Let me make what I'm going to assume is a somewhat controversial assertion about non-experimental theatre: The way we think about the plays we see and do is too writer/text focused.
Now, before you get all "power grab! power grab!" on me, let me explain what I mean.
When you read a review of a new play-- or an older play that doesn't have a pedigree-- what you get in general is a review of the script of that play without much recognition that the reviewer is seeing that script mediated through production choices. (Older plays with pedigrees, or plays the reviewer has seen multiple productions of, make production choices easier to spot and frequently those reviews can be too director-focused.)
Similarly, our long new play development process that everyone gets so frustrated about is partially predicated on the notion that it is up to the script to fix everything. There's no assumption that a competent group of artists working with a playwright could shape and collaborate with the material in such a way that good art comes out of it, even if on the page it doesn't always look perfect. I participated in a Lincoln Center Directors Lab project about new play development in which a working writer (anonymous even to me, I wasn't at the roundtable conversation where this was said), "You make your work actor-proof. And then it becomes unactable". That seems a pretty good example of the sort of thing I'm talking about here.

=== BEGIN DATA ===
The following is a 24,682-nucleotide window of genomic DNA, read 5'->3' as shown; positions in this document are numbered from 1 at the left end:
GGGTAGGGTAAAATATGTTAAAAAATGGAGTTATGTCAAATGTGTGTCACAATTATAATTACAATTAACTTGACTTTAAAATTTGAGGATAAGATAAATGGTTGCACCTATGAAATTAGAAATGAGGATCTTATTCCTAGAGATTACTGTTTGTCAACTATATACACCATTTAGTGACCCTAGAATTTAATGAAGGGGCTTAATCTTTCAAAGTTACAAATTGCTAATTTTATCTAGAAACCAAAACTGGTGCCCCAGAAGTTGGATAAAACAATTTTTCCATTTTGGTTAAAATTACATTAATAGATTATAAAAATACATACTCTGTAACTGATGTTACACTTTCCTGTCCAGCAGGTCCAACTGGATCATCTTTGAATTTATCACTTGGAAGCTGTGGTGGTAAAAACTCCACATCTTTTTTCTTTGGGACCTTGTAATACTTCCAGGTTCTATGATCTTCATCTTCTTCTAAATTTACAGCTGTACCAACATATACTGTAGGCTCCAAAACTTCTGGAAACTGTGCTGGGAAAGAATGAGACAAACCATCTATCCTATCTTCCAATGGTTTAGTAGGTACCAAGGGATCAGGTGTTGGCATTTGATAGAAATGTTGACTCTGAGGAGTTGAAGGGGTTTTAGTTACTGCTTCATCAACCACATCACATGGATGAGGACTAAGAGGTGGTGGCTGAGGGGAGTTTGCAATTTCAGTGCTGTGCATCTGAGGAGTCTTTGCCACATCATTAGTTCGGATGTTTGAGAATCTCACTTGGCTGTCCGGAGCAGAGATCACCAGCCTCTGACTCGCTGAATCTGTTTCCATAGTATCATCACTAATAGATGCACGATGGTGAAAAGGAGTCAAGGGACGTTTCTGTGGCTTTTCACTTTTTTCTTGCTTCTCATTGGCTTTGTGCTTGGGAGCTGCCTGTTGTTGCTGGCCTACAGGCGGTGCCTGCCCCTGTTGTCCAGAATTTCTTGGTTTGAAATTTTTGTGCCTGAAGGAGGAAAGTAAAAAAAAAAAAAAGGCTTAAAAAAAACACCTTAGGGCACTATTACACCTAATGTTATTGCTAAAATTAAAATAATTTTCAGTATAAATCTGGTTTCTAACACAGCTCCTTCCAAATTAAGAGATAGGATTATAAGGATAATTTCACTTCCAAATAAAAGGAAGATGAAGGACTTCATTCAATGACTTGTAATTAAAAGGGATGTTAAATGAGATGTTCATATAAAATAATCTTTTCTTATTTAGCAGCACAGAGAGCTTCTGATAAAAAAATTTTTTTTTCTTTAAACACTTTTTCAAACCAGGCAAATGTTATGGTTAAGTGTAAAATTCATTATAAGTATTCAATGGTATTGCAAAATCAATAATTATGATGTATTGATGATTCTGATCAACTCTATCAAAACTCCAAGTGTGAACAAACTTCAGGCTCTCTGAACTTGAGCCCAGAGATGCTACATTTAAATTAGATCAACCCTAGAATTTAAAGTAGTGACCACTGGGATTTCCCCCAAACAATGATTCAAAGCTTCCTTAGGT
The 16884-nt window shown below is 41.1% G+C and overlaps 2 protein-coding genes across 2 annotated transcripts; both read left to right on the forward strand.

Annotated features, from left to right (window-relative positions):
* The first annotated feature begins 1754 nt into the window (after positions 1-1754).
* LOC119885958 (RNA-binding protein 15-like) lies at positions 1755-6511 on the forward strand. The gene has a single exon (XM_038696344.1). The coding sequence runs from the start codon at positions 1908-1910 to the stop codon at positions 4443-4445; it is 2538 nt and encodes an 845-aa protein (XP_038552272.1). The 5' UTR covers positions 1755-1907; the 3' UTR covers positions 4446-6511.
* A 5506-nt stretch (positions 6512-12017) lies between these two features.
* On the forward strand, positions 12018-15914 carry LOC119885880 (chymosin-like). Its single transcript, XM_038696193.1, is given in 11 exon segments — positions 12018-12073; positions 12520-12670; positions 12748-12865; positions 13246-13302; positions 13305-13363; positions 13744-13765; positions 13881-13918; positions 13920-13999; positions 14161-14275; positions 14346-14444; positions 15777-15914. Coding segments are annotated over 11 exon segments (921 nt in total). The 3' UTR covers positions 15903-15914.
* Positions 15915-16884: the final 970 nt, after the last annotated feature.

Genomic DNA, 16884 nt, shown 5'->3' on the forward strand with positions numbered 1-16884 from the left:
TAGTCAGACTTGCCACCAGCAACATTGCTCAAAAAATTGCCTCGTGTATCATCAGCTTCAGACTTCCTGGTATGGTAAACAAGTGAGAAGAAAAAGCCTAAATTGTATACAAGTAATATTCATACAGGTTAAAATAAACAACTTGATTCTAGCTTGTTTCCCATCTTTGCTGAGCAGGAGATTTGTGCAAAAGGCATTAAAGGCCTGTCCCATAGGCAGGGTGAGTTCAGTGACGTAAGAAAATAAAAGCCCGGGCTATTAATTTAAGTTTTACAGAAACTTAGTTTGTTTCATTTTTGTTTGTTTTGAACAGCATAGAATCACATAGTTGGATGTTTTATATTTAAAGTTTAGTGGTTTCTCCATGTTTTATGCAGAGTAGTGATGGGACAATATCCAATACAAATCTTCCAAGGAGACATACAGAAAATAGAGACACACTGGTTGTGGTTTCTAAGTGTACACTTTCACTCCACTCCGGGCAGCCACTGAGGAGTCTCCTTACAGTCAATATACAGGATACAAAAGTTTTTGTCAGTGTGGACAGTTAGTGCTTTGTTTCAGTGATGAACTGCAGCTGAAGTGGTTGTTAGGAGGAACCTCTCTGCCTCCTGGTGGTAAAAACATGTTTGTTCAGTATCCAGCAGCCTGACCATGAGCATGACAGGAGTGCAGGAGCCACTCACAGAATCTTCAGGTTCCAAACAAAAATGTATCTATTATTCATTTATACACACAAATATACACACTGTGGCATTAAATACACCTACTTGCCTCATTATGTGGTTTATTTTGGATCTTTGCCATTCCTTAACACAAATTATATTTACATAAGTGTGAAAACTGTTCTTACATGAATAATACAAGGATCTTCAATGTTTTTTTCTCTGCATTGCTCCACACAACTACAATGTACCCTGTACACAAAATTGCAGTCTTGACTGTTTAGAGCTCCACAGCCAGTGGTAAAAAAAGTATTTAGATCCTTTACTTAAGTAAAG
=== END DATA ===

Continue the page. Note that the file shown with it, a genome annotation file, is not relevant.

Which leads me to blog posts like this one by Chloe Veltman that I find, frankly, frustrating from someone who sees and writes about theatre professionally (and I believe teaches others to do so as well). I don't know the play in question, but this sentiment:
Every so often I go to the theatre and get tricked into thinking the play I'm seeing is good.Beautiful performances, slick staging and strong visual imagery can sometimes make me believe that a drama is really profound when it isn't. It's only after the fact -- sometimes several days or even weeks after the curtain has come down -- that I realize that I had been duped.
Is bizarre. First, the language choice-- that Veltman had been"tricked" and later on "duped"-- makes it seem as if directors, actors and designers are con artists trying to pull a fast one on an unsuspecting public, as opposed to simply artists doing their job and trying to make a production as good as it possibly can be. This is a blog post from Veltman, and I don't want to do too much close reading of blog posts (As someone who writes his own quickly) but I think the verb choice here is indicative.
Second, I think if someone saw a play and was taken with it and a few days later felt the actual script in that production wasn't great, they haven't been fooled, they've instead seen a top-notch production of a script that, ultimately, they weren't taken with. This has happened to me before... I fell in love with Portland's Third Rail after seeing a production of Craig Wright's Grace. I didn't like the script itself (and I've come to realize that I'm just not a big Craig Wright fan in general) but the production was skillfully executed and the performers acted the shit out of it. Was I "fooled"? No. Third Rail did an excellent job with a script that they liked and I didn't. There's still plenty to be celebrated there (along with problems to highlight), but put in the framework of trickery, not only is the reviewer ignoring that a play is more than its script, they're being actively hostile and dismissive to artists for the crime of doing their jobs well.